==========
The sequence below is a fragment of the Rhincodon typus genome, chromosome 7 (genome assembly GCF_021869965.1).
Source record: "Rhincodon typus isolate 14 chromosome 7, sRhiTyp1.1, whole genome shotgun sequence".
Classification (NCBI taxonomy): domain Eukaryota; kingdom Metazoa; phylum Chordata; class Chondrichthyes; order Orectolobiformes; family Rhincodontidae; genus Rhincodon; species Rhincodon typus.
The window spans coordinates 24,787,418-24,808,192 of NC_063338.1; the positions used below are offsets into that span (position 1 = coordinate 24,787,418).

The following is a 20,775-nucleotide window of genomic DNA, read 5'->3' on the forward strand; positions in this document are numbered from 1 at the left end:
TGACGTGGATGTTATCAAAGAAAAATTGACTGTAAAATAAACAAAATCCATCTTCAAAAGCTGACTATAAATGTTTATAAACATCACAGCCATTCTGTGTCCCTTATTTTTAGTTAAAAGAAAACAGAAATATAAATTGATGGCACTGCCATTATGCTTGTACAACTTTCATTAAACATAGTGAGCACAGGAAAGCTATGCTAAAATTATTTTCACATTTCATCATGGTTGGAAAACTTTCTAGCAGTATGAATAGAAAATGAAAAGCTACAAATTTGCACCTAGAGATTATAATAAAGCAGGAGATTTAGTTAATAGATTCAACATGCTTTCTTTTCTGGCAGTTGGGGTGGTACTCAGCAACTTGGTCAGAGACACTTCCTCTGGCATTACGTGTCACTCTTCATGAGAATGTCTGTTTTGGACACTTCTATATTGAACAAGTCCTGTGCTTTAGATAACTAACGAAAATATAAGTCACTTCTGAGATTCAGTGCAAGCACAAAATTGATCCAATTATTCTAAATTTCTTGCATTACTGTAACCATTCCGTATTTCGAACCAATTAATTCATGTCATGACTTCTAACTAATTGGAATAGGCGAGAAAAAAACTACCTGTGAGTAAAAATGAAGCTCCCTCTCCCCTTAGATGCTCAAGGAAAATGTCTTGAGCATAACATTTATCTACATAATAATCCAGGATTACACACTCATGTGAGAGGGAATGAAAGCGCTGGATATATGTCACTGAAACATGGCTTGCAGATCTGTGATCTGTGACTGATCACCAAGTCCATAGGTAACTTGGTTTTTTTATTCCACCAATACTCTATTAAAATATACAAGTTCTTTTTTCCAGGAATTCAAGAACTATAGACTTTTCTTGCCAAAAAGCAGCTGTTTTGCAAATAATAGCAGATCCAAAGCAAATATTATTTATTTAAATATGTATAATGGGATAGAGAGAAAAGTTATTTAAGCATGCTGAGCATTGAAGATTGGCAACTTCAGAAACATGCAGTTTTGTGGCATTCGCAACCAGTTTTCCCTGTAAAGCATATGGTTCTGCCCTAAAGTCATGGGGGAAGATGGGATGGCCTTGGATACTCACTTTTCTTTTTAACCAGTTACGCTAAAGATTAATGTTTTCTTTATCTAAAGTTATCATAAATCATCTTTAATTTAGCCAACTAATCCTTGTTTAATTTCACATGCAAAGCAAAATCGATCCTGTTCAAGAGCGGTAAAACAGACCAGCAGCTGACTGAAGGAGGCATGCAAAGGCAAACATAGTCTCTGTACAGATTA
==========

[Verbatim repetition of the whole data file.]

The sequence below is a fragment of the Rhincodon typus genome, chromosome 7 (genome assembly GCF_021869965.1).
Source record: "Rhincodon typus isolate 14 chromosome 7, sRhiTyp1.1, whole genome shotgun sequence".
Classification (NCBI taxonomy): domain Eukaryota; kingdom Metazoa; phylum Chordata; class Chondrichthyes; order Orectolobiformes; family Rhincodontidae; genus Rhincodon; species Rhincodon typus.
The window spans coordinates 24,787,418-24,808,192 of NC_063338.1; the positions used below are offsets into that span (position 1 = coordinate 24,787,418).

The following is a 20,775-nucleotide window of genomic DNA, read 5'->3' on the forward strand; positions in this document are numbered from 1 at the left end:
TGACGTGGATGTTATCAAAGAAAAATTGACTGTAAAATAAACAAAATCCATCTTCAAAAGCTGACTATAAATGTTTATAAACATCACAGCCATTCTGTGTCCCTTATTTTTAGTTAAAAGAAAACAGAAATATAAATTGATGGCACTGCCATTATGCTTGTACAACTTTCATTAAACATAGTGAGCACAGGAAAGCTATGCTAAAATTATTTTCACATTTCATCATGGTTGGAAAACTTTCTAGCAGTATGAATAGAAAATGAAAAGCTACAAATTTGCACCTAGAGATTATAATAAAGCAGGAGATTTAGTTAATAGATTCAACATGCTTTCTTTTCTGGCAGTTGGGGTGGTACTCAGCAACTTGGTCAGAGACACTTCCTCTGGCATTACGTGTCACTCTTCATGAGAATGTCTGTTTTGGACACTTCTATATTGAACAAGTCCTGTGCTTTAGATAACTAACGAAAATATAAGTCACTTCTGAGATTCAGTGCAAGCACAAAATTGATCCAATTATTCTAAATTTCTTGCATTACTGTAACCATTCCGTATTTCGAACCAATTAATTCATGTCATGACTTCTAACTAATTGGAATAGGCGAGAAAAAAACTACCTGTGAGTAAAAATGAAGCTCCCTCTCCCCTTAGATGCTCAAGGAAAATGTCTTGAGCATAACATTTATCTACATAATAATCCAGGATTACACACTCATGTGAGAGGGAATGAAAGCGCTGGATATATGTCACTGAAACATGGCTTGCAGATCTGTGATCTGTGACTGATCACCAAGTCCATAGGTAACTTGGTTTTTTTATTCCACCAATACTCTATTAAAATATACAAGTTCTTTTTTCCAGGAATTCAAGAACTATAGACTTTTCTTGCCAAAAAGCAGCTGTTTTGCAAATAATAGCAGATCCAAAGCAAATATTATTTATTTAAATATGTATAATGGGATAGAGAGAAAAGTTATTTAAGCATGCTGAGCATTGAAGATTGGCAACTTCAGAAACATGCAGTTTTGTGGCATTCGCAACCAGTTTTCCCTGTAAAGCATATGGTTCTGCCCTAAAGTCATGGGGGAAGATGGGATGGCCTTGGATACTCACTTTTCTTTTTAACCAGTTACGCTAAAGATTAATGTTTTCTTTATCTAAAGTTATCATAAATCATCTTTAATTTAGCCAACTAATCCTTGTTTAATTTCACATGCAAAGCAAAATCGATCCTGTTCAAGAGCGGTAAAACAGACCAGCAGCTGACTGAAGGAGGCATGCAAAGGCAAACATAGTCTCTGTACAGATTA